Ignorance skips through its field of daisies hand-in-hand with fear, so when the demands started coming in that he do something about all the incidents of racial intimidation, about the swastika on the bathroom wall rendered in feces, all he could do was duck and cover, hoping the black students would punch themselves out.

But these days in America, racism don’t count until somebody counts the money.

Thank God black football players and Gary Pinkel, their white head coach — who wholeheartedly and publicly supported them despite what their boycott would have done to the remainder of his season — had the guts to stand in the gap. Further, they probably didn’t — until now — realize the power they wielded off the field.

Black students at the University of Cincinnati could sit up and take several lessons from what just went down at the University of Missouri, where students formed Concerned Student 1950, an activist group demanding the university address the campus’s racism. It is a reference to the first year the school accepted black students.

UC has a scattershot group called Irate8, a reference to the eight percent comprising the college’s black population. They have gotten some media attention, but their message is nebulous and their list of demands is untenable — much too complicated and wordy to usurp my word count here, so do a Google search of the group’s name to see what they are demanding of President Santa Ono and UC’s administration.

Besides a to-do list that includes “legislating” that everyone learn about racism in a classroom setting — a sure way to crystallize hardened racists and turn off the apathetic — the group does not have the collective ear of every constituent it could and should have going into battle.

There is no “or else” to their equation of combat, and they are, therefore, not being taken seriously. Remember how the black football players at Missouri took the mantle to get Wolfe out of office?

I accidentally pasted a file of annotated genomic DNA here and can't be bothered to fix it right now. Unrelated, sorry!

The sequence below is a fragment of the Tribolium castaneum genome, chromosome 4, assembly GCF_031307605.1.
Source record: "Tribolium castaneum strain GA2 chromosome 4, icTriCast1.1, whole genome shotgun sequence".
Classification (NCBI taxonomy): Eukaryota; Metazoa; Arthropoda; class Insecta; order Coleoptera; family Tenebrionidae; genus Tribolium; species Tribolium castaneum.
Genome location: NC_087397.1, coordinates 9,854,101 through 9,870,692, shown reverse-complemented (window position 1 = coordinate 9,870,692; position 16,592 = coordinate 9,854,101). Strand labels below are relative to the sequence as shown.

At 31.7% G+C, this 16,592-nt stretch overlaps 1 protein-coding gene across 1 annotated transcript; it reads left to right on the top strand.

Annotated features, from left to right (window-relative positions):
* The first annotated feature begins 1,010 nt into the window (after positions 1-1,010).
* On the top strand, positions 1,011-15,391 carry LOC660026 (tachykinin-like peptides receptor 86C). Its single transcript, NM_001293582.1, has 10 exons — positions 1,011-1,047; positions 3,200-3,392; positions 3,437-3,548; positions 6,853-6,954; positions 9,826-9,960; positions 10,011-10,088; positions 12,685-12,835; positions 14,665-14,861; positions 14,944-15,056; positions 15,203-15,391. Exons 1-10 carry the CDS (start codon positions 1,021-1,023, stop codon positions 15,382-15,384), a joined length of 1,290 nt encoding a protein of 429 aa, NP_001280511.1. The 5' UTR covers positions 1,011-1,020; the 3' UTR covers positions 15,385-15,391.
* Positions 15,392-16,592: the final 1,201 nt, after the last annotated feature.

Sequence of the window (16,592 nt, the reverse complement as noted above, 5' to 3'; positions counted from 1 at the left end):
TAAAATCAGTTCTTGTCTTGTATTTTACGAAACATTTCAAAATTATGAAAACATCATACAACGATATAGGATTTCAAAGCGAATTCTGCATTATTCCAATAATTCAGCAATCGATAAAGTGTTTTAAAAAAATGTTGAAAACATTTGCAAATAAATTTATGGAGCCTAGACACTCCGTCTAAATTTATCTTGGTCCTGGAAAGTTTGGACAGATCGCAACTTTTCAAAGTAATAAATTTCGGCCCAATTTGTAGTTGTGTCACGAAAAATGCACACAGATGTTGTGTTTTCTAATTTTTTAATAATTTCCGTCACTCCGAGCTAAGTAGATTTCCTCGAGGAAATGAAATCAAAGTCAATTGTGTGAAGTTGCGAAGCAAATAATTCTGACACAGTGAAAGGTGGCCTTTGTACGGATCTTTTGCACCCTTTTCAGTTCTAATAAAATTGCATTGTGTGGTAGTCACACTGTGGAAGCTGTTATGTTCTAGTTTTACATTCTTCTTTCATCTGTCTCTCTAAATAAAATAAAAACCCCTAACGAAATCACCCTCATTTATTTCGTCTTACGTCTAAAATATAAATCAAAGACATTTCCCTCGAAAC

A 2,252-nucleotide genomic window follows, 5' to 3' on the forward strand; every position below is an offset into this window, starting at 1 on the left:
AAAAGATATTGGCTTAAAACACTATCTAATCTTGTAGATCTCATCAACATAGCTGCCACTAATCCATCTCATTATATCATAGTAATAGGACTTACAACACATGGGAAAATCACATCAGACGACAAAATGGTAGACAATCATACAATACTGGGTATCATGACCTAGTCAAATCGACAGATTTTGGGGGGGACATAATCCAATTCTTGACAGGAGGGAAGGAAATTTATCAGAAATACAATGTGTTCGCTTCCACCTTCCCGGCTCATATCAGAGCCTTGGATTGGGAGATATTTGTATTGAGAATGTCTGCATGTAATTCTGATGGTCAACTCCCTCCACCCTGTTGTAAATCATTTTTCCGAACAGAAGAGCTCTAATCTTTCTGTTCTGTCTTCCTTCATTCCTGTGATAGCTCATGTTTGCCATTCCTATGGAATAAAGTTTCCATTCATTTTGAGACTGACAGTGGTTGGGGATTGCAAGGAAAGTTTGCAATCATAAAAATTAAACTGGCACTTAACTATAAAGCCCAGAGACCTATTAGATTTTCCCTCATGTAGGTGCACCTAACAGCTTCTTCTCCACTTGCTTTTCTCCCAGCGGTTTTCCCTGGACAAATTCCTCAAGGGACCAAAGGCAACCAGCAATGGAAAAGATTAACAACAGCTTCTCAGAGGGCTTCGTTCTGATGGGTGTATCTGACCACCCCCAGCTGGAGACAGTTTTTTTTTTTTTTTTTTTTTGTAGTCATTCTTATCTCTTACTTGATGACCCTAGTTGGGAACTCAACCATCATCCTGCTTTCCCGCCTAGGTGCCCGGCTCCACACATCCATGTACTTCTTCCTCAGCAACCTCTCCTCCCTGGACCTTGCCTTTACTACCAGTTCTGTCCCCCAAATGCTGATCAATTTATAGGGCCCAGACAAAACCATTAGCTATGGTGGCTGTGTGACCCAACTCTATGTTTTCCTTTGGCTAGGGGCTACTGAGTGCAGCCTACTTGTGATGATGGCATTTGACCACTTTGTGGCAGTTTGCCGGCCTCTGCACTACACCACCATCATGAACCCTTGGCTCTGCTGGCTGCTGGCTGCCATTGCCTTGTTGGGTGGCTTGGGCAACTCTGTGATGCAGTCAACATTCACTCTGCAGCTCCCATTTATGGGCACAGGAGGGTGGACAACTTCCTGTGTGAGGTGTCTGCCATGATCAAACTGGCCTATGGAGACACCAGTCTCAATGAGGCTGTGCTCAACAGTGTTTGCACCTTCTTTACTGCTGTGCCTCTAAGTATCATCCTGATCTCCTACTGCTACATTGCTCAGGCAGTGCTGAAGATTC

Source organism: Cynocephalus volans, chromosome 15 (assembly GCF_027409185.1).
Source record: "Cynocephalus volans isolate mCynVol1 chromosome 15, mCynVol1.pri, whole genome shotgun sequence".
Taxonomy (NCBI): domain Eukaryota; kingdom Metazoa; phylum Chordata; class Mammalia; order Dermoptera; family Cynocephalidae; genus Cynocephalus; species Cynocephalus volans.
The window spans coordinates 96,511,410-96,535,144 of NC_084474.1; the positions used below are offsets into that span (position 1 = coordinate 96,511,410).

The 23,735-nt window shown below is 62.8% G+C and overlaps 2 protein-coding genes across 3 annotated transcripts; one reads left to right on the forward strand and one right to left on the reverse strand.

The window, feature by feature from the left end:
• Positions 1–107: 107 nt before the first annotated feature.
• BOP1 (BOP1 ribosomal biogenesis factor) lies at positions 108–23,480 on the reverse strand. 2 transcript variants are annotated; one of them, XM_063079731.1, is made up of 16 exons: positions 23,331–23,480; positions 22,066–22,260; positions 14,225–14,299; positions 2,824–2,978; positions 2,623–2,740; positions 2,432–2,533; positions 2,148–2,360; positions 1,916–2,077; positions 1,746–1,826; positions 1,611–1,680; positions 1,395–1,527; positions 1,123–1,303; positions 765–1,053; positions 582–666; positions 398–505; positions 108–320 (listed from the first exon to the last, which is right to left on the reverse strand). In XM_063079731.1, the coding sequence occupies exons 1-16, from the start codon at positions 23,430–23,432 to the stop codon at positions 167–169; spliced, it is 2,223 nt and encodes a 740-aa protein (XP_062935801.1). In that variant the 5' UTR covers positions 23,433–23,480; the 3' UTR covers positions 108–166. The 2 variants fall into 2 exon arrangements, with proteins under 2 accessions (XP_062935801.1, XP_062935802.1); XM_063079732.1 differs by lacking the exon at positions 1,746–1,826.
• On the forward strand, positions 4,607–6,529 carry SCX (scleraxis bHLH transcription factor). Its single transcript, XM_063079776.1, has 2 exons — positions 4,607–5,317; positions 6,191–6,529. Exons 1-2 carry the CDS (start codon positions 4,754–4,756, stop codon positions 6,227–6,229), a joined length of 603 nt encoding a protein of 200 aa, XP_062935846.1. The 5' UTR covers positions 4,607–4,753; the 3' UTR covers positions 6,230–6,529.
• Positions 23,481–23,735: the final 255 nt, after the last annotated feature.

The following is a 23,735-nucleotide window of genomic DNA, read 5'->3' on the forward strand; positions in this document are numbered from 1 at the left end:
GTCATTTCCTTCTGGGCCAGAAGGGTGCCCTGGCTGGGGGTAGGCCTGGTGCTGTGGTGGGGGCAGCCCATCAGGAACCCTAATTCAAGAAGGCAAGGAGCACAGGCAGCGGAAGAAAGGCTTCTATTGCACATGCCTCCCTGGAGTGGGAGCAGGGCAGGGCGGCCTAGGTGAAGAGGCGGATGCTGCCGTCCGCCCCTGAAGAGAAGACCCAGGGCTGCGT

UC’s group has no such powerful entity in its corner to make Ono and the rest pay attention. They haven’t done any real work to first unify and multiply themselves, so goofy, bored, racist students are posting all kinds of insensitive and telling remarks online in response to the group.

Like Wolfe, Ono was first silent, but has since said he was “looking forward” to listening to what they have to say.

I have a black woman in my advanced reporting class who is sick of what they have to say and is in opposition to the group’s demands. She does not want to have anything to do with them and is in a cultural and deeply interior struggle with their message.

She’s tried twice writing about it for class but is having as much trouble articulating herself as the group is having being taken seriously. And there is plenty to be taken seriously when it comes to race/racism at UC. The black former College of Arts and Sciences dean was lampooned in a racist cartoon posted campus-wide, then was demoted back to his previous position. Samuel DuBose was shot dead by a UC “officer” in Mount Auburn who lied about the circumstances.

Black students — unless they know one another — don’t even speak to each other on campus; likewise, black faculty and staff.

How do you stage a winning revolution when there’s no fundamental camaraderie?

UC’s status quo is fully in tact. Missouri wins in overtime.


CONTACT KATHY Y. WILSON: [email protected]